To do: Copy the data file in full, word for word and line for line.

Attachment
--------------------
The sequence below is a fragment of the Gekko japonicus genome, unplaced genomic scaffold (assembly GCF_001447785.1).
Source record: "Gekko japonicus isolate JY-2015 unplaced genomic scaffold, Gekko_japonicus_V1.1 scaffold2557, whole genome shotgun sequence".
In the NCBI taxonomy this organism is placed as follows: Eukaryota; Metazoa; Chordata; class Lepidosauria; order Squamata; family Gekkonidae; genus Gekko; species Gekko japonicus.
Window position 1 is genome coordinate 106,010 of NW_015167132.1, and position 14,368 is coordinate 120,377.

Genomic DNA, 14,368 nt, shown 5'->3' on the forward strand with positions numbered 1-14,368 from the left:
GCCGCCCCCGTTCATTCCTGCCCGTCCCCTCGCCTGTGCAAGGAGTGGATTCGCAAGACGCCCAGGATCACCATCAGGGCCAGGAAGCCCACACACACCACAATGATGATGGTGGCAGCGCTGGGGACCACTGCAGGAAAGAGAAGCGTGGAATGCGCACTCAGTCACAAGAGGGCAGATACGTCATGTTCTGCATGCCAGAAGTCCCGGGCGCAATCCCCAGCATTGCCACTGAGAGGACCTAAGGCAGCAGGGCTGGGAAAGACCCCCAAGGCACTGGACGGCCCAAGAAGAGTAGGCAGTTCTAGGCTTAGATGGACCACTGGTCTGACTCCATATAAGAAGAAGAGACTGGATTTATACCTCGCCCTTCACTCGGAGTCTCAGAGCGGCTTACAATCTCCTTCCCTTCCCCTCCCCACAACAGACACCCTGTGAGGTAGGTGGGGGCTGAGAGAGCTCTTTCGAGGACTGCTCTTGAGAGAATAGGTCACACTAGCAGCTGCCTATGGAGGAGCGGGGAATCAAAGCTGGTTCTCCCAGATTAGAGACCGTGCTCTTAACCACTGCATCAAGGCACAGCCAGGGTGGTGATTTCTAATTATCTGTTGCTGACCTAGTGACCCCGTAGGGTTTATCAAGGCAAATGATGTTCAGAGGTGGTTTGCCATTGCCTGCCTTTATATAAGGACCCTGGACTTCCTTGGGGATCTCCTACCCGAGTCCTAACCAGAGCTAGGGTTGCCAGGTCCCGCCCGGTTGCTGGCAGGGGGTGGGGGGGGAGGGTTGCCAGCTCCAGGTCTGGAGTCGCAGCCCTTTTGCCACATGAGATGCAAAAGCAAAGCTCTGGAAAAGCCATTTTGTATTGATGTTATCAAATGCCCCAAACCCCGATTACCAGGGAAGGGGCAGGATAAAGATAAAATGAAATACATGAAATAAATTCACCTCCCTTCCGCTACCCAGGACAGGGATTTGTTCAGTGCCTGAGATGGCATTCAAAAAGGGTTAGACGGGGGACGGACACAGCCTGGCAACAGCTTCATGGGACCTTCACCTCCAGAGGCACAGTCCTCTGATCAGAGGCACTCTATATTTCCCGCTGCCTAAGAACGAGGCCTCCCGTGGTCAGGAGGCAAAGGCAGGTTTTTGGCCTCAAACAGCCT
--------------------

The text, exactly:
The sequence below is a fragment of the Gekko japonicus genome, unplaced genomic scaffold (assembly GCF_001447785.1).
Source record: "Gekko japonicus isolate JY-2015 unplaced genomic scaffold, Gekko_japonicus_V1.1 scaffold2557, whole genome shotgun sequence".
In the NCBI taxonomy this organism is placed as follows: Eukaryota; Metazoa; Chordata; class Lepidosauria; order Squamata; family Gekkonidae; genus Gekko; species Gekko japonicus.
Window position 1 is genome coordinate 106,010 of NW_015167132.1, and position 14,368 is coordinate 120,377.

Genomic DNA, 14,368 nt, shown 5'->3' on the forward strand with positions numbered 1-14,368 from the left:
GCCGCCCCCGTTCATTCCTGCCCGTCCCCTCGCCTGTGCAAGGAGTGGATTCGCAAGACGCCCAGGATCACCATCAGGGCCAGGAAGCCCACACACACCACAATGATGATGGTGGCAGCGCTGGGGACCACTGCAGGAAAGAGAAGCGTGGAATGCGCACTCAGTCACAAGAGGGCAGATACGTCATGTTCTGCATGCCAGAAGTCCCGGGCGCAATCCCCAGCATTGCCACTGAGAGGACCTAAGGCAGCAGGGCTGGGAAAGACCCCCAAGGCACTGGACGGCCCAAGAAGAGTAGGCAGTTCTAGGCTTAGATGGACCACTGGTCTGACTCCATATAAGAAGAAGAGACTGGATTTATACCTCGCCCTTCACTCGGAGTCTCAGAGCGGCTTACAATCTCCTTCCCTTCCCCTCCCCACAACAGACACCCTGTGAGGTAGGTGGGGGCTGAGAGAGCTCTTTCGAGGACTGCTCTTGAGAGAATAGGTCACACTAGCAGCTGCCTATGGAGGAGCGGGGAATCAAAGCTGGTTCTCCCAGATTAGAGACCGTGCTCTTAACCACTGCATCAAGGCACAGCCAGGGTGGTGATTTCTAATTATCTGTTGCTGACCTAGTGACCCCGTAGGGTTTATCAAGGCAAATGATGTTCAGAGGTGGTTTGCCATTGCCTGCCTTTATATAAGGACCCTGGACTTCCTTGGGGATCTCCTACCCGAGTCCTAACCAGAGCTAGGGTTGCCAGGTCCCGCCCGGTTGCTGGCAGGGGGTGGGGGGGGAGGGTTGCCAGCTCCAGGTCTGGAGTCGCAGCCCTTTTGCCACATGAGATGCAAAAGCAAAGCTCTGGAAAAGCCATTTTGTATTGATGTTATCAAATGCCCCAAACCCCGATTACCAGGGAAGGGGCAGGATAAAGATAAAATGAAATACATGAAATAAATTCACCTCCCTTCCGCTACCCAGGACAGGGATTTGTTCAGTGCCTGAGATGGCATTCAAAAAGGGTTAGACGGGGGACGGACACAGCCTGGCAACAGCTTCATGGGACCTTCACCTCCAGAGGCACAGTCCTCTGATCAGAGGCACTCTATATTTCCCGCTGCCTAAGAACGAGGCCTCCCGTGGTCAGGAGGCAAAGGCAGGTTTTTGGCCTCAAACAGCCT